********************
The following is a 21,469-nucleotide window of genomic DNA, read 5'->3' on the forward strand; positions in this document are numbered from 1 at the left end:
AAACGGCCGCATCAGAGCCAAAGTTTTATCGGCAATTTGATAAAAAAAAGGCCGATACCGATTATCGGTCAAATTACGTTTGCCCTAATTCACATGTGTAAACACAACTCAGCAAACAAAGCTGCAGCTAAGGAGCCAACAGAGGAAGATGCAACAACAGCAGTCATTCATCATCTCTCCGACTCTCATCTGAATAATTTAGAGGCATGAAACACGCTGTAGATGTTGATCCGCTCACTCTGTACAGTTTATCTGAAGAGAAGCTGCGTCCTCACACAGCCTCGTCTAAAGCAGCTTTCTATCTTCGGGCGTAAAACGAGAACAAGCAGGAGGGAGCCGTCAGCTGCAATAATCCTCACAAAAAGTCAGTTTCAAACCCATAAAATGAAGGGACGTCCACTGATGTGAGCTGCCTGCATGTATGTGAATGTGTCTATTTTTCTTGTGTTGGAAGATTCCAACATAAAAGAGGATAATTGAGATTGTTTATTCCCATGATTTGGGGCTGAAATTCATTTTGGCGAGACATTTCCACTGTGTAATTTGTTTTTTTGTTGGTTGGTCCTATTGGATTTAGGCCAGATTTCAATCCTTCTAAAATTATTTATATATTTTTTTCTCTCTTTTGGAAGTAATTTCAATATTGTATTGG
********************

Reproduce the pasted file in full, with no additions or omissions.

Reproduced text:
The following is a 21,469-nucleotide window of genomic DNA, read 5'->3' on the forward strand; positions in this document are numbered from 1 at the left end:
AAACGGCCGCATCAGAGCCAAAGTTTTATCGGCAATTTGATAAAAAAAAGGCCGATACCGATTATCGGTCAAATTACGTTTGCCCTAATTCACATGTGTAAACACAACTCAGCAAACAAAGCTGCAGCTAAGGAGCCAACAGAGGAAGATGCAACAACAGCAGTCATTCATCATCTCTCCGACTCTCATCTGAATAATTTAGAGGCATGAAACACGCTGTAGATGTTGATCCGCTCACTCTGTACAGTTTATCTGAAGAGAAGCTGCGTCCTCACACAGCCTCGTCTAAAGCAGCTTTCTATCTTCGGGCGTAAAACGAGAACAAGCAGGAGGGAGCCGTCAGCTGCAATAATCCTCACAAAAAGTCAGTTTCAAACCCATAAAATGAAGGGACGTCCACTGATGTGAGCTGCCTGCATGTATGTGAATGTGTCTATTTTTCTTGTGTTGGAAGATTCCAACATAAAAGAGGATAATTGAGATTGTTTATTCCCATGATTTGGGGCTGAAATTCATTTTGGCGAGACATTTCCACTGTGTAATTTGTTTTTTTGTTGGTTGGTCCTATTGGATTTAGGCCAGATTTCAATCCTTCTAAAATTATTTATATATTTTTTTCTCTCTTTTGGAAGTAATTTCAATATTGTATTGG